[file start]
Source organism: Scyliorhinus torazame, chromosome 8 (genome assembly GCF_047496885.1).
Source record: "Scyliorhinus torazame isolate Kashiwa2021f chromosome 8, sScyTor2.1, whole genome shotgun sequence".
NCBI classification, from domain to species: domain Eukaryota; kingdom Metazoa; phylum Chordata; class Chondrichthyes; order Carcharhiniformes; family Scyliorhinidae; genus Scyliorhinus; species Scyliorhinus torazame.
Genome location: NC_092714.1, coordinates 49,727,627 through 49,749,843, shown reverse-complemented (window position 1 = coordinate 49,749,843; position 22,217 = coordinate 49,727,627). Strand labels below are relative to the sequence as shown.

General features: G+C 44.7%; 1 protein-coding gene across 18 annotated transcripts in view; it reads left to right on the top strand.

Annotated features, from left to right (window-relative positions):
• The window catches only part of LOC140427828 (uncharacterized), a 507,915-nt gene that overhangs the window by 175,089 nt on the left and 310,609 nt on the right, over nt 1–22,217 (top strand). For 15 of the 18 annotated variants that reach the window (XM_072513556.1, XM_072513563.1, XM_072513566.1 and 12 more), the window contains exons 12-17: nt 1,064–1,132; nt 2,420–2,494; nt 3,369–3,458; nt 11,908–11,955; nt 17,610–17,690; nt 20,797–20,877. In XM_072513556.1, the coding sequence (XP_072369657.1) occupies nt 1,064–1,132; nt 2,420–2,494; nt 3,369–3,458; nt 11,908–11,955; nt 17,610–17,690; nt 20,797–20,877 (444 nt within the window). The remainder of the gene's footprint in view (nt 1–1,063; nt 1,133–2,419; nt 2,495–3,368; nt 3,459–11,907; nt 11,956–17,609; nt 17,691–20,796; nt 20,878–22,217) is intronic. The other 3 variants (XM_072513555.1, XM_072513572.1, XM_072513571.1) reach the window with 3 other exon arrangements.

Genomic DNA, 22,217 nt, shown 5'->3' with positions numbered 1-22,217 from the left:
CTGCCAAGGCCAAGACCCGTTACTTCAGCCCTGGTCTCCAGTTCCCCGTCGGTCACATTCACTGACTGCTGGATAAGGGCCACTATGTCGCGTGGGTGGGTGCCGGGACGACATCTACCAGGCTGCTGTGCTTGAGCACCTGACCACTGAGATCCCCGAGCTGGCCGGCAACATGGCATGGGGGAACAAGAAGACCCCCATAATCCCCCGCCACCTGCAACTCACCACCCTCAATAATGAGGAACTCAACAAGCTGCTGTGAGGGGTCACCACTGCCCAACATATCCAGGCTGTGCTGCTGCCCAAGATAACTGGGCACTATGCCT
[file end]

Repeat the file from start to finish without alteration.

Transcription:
Source organism: Scyliorhinus torazame, chromosome 8 (genome assembly GCF_047496885.1).
Source record: "Scyliorhinus torazame isolate Kashiwa2021f chromosome 8, sScyTor2.1, whole genome shotgun sequence".
NCBI classification, from domain to species: domain Eukaryota; kingdom Metazoa; phylum Chordata; class Chondrichthyes; order Carcharhiniformes; family Scyliorhinidae; genus Scyliorhinus; species Scyliorhinus torazame.
Genome location: NC_092714.1, coordinates 49,727,627 through 49,749,843, shown reverse-complemented (window position 1 = coordinate 49,749,843; position 22,217 = coordinate 49,727,627). Strand labels below are relative to the sequence as shown.

General features: G+C 44.7%; 1 protein-coding gene across 18 annotated transcripts in view; it reads left to right on the top strand.

Annotated features, from left to right (window-relative positions):
• The window catches only part of LOC140427828 (uncharacterized), a 507,915-nt gene that overhangs the window by 175,089 nt on the left and 310,609 nt on the right, over nt 1–22,217 (top strand). For 15 of the 18 annotated variants that reach the window (XM_072513556.1, XM_072513563.1, XM_072513566.1 and 12 more), the window contains exons 12-17: nt 1,064–1,132; nt 2,420–2,494; nt 3,369–3,458; nt 11,908–11,955; nt 17,610–17,690; nt 20,797–20,877. In XM_072513556.1, the coding sequence (XP_072369657.1) occupies nt 1,064–1,132; nt 2,420–2,494; nt 3,369–3,458; nt 11,908–11,955; nt 17,610–17,690; nt 20,797–20,877 (444 nt within the window). The remainder of the gene's footprint in view (nt 1–1,063; nt 1,133–2,419; nt 2,495–3,368; nt 3,459–11,907; nt 11,956–17,609; nt 17,691–20,796; nt 20,878–22,217) is intronic. The other 3 variants (XM_072513555.1, XM_072513572.1, XM_072513571.1) reach the window with 3 other exon arrangements.

Genomic DNA, 22,217 nt, shown 5'->3' with positions numbered 1-22,217 from the left:
CTGCCAAGGCCAAGACCCGTTACTTCAGCCCTGGTCTCCAGTTCCCCGTCGGTCACATTCACTGACTGCTGGATAAGGGCCACTATGTCGCGTGGGTGGGTGCCGGGACGACATCTACCAGGCTGCTGTGCTTGAGCACCTGACCACTGAGATCCCCGAGCTGGCCGGCAACATGGCATGGGGGAACAAGAAGACCCCCATAATCCCCCGCCACCTGCAACTCACCACCCTCAATAATGAGGAACTCAACAAGCTGCTGTGAGGGGTCACCACTGCCCAACATATCCAGGCTGTGCTGCTGCCCAAGATAACTGGGCACTATGCCT